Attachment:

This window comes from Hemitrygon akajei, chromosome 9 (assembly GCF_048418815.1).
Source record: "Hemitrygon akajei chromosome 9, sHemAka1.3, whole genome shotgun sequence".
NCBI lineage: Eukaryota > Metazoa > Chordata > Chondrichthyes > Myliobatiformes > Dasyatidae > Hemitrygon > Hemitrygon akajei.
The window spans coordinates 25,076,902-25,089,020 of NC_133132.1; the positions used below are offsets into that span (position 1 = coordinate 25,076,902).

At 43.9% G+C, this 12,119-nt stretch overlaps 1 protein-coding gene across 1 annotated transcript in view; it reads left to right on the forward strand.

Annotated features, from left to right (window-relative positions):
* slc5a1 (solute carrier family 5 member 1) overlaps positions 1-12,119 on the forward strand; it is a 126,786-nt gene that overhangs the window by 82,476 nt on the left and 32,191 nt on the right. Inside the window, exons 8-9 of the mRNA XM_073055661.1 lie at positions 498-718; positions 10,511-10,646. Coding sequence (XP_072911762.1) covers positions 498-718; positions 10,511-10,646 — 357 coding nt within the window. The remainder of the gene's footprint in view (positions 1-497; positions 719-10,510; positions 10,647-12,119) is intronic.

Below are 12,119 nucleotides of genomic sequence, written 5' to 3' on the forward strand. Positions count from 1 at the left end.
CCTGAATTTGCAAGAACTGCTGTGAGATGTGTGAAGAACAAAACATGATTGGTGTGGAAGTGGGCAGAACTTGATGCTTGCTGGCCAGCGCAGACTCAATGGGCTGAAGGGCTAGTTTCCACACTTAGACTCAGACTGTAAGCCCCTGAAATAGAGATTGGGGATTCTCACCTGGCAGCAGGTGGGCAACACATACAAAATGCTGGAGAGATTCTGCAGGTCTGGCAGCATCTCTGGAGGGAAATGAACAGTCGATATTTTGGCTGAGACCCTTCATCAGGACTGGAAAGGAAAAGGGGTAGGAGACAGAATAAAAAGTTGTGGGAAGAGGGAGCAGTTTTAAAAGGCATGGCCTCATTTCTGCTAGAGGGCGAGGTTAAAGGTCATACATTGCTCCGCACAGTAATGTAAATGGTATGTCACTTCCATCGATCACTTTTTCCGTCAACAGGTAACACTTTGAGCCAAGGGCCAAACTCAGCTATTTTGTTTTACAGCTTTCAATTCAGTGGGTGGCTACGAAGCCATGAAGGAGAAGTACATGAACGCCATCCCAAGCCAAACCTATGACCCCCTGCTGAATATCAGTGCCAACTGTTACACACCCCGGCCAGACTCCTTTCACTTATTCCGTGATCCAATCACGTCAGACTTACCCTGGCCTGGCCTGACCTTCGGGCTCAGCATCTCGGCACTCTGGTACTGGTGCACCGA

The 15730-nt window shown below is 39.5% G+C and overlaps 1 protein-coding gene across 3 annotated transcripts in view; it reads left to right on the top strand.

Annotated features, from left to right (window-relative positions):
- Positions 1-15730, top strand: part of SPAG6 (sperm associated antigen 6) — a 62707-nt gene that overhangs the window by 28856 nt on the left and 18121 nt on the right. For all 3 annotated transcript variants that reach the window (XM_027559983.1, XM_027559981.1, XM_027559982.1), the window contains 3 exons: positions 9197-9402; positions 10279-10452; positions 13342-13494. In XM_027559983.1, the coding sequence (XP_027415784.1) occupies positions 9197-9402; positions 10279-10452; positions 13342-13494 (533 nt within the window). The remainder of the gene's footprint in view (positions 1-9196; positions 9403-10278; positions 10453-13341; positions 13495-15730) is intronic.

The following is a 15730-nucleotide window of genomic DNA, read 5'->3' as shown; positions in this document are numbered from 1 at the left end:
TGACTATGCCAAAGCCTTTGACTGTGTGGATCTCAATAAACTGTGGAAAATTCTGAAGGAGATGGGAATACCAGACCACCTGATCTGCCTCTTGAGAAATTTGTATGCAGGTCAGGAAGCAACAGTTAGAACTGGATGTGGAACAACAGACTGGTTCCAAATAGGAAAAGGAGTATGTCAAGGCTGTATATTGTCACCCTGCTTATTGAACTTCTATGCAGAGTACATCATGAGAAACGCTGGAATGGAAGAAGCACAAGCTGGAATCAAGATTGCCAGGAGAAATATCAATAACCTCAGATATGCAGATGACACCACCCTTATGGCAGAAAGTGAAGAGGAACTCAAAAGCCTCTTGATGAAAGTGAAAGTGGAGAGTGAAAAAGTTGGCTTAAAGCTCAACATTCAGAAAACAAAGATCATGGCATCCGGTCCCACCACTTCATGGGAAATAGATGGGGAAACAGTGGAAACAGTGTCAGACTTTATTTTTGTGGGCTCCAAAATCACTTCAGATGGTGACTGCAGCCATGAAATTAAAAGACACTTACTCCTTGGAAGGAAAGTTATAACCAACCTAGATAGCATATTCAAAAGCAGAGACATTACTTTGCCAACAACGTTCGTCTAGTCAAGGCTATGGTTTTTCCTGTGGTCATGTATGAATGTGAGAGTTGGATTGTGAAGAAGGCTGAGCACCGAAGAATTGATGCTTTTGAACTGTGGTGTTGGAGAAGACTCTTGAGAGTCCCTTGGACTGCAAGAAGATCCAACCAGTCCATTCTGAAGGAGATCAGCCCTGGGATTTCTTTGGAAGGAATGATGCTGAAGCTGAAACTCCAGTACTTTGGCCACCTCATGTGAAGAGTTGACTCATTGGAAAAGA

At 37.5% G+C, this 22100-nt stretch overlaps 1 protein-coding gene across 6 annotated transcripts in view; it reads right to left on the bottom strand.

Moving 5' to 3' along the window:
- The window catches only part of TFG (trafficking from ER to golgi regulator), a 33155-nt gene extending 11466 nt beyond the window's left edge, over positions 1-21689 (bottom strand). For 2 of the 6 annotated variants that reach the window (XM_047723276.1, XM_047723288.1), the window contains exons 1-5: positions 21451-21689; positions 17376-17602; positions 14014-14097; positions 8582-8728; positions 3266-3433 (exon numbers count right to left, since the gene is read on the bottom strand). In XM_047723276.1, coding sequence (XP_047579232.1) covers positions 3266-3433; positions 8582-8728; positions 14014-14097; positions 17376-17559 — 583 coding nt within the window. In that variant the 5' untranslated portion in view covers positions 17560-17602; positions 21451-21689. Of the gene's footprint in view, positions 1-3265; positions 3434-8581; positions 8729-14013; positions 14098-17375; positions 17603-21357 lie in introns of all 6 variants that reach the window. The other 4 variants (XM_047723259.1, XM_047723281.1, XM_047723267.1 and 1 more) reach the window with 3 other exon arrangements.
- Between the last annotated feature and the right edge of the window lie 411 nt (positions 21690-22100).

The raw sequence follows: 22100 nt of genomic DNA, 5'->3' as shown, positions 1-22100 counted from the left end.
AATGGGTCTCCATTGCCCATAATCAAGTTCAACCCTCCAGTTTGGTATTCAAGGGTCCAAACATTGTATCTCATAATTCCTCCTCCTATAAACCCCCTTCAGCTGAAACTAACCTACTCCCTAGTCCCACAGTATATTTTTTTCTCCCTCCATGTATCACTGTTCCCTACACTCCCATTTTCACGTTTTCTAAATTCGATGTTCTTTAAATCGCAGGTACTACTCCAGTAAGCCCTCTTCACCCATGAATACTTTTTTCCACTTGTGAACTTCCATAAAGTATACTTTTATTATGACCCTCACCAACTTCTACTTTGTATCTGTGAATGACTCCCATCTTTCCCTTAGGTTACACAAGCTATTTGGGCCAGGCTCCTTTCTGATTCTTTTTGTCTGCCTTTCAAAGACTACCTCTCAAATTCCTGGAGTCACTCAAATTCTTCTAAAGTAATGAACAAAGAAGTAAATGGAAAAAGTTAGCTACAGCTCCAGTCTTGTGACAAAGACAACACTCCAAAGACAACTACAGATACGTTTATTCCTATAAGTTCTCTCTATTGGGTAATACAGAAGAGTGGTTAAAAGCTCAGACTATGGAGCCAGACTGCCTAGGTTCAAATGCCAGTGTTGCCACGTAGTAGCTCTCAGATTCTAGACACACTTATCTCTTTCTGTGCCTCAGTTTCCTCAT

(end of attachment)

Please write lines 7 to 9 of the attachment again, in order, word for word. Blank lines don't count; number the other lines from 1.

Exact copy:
* slc5a1 (solute carrier family 5 member 1) overlaps positions 1-12,119 on the forward strand; it is a 126,786-nt gene that overhangs the window by 82,476 nt on the left and 32,191 nt on the right. Inside the window, exons 8-9 of the mRNA XM_073055661.1 lie at positions 498-718; positions 10,511-10,646. Coding sequence (XP_072911762.1) covers positions 498-718; positions 10,511-10,646 — 357 coding nt within the window. The remainder of the gene's footprint in view (positions 1-497; positions 719-10,510; positions 10,647-12,119) is intronic.

Below are 12,119 nucleotides of genomic sequence, written 5' to 3' on the forward strand. Positions count from 1 at the left end.
CCTGAATTTGCAAGAACTGCTGTGAGATGTGTGAAGAACAAAACATGATTGGTGTGGAAGTGGGCAGAACTTGATGCTTGCTGGCCAGCGCAGACTCAATGGGCTGAAGGGCTAGTTTCCACACTTAGACTCAGACTGTAAGCCCCTGAAATAGAGATTGGGGATTCTCACCTGGCAGCAGGTGGGCAACACATACAAAATGCTGGAGAGATTCTGCAGGTCTGGCAGCATCTCTGGAGGGAAATGAACAGTCGATATTTTGGCTGAGACCCTTCATCAGGACTGGAAAGGAAAAGGGGTAGGAGACAGAATAAAAAGTTGTGGGAAGAGGGAGCAGTTTTAAAAGGCATGGCCTCATTTCTGCTAGAGGGCGAGGTTAAAGGTCATACATTGCTCCGCACAGTAATGTAAATGGTATGTCACTTCCATCGATCACTTTTTCCGTCAACAGGTAACACTTTGAGCCAAGGGCCAAACTCAGCTATTTTGTTTTACAGCTTTCAATTCAGTGGGTGGCTACGAAGCCATGAAGGAGAAGTACATGAACGCCATCCCAAGCCAAACCTATGACCCCCTGCTGAATATCAGTGCCAACTGTTACACACCCCGGCCAGACTCCTTTCACTTATTCCGTGATCCAATCACGTCAGACTTACCCTGGCCTGGCCTGACCTTCGGGCTCAGCATCTCGGCACTCTGGTACTGGTGCACCGA